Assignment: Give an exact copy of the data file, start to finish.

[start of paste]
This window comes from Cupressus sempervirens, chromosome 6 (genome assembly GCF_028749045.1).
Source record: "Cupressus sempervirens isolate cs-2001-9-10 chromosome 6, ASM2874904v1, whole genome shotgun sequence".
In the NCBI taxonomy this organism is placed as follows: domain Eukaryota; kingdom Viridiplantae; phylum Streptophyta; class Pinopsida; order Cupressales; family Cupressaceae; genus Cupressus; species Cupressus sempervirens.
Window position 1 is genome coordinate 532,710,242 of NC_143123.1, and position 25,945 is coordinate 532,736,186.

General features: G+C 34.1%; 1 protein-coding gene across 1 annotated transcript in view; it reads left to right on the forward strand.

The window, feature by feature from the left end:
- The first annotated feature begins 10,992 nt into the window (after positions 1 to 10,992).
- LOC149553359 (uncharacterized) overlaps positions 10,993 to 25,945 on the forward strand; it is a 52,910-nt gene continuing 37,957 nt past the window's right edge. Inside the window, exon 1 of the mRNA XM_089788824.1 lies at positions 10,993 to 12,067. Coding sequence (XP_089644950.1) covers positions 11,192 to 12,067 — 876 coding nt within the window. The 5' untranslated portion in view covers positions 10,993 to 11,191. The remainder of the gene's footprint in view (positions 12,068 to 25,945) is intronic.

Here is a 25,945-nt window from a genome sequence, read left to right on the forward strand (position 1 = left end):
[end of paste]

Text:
This window comes from Cupressus sempervirens, chromosome 6 (genome assembly GCF_028749045.1).
Source record: "Cupressus sempervirens isolate cs-2001-9-10 chromosome 6, ASM2874904v1, whole genome shotgun sequence".
In the NCBI taxonomy this organism is placed as follows: domain Eukaryota; kingdom Viridiplantae; phylum Streptophyta; class Pinopsida; order Cupressales; family Cupressaceae; genus Cupressus; species Cupressus sempervirens.
Window position 1 is genome coordinate 532,710,242 of NC_143123.1, and position 25,945 is coordinate 532,736,186.

General features: G+C 34.1%; 1 protein-coding gene across 1 annotated transcript in view; it reads left to right on the forward strand.

The window, feature by feature from the left end:
- The first annotated feature begins 10,992 nt into the window (after positions 1 to 10,992).
- LOC149553359 (uncharacterized) overlaps positions 10,993 to 25,945 on the forward strand; it is a 52,910-nt gene continuing 37,957 nt past the window's right edge. Inside the window, exon 1 of the mRNA XM_089788824.1 lies at positions 10,993 to 12,067. Coding sequence (XP_089644950.1) covers positions 11,192 to 12,067 — 876 coding nt within the window. The 5' untranslated portion in view covers positions 10,993 to 11,191. The remainder of the gene's footprint in view (positions 12,068 to 25,945) is intronic.

Here is a 25,945-nt window from a genome sequence, read left to right on the forward strand (position 1 = left end):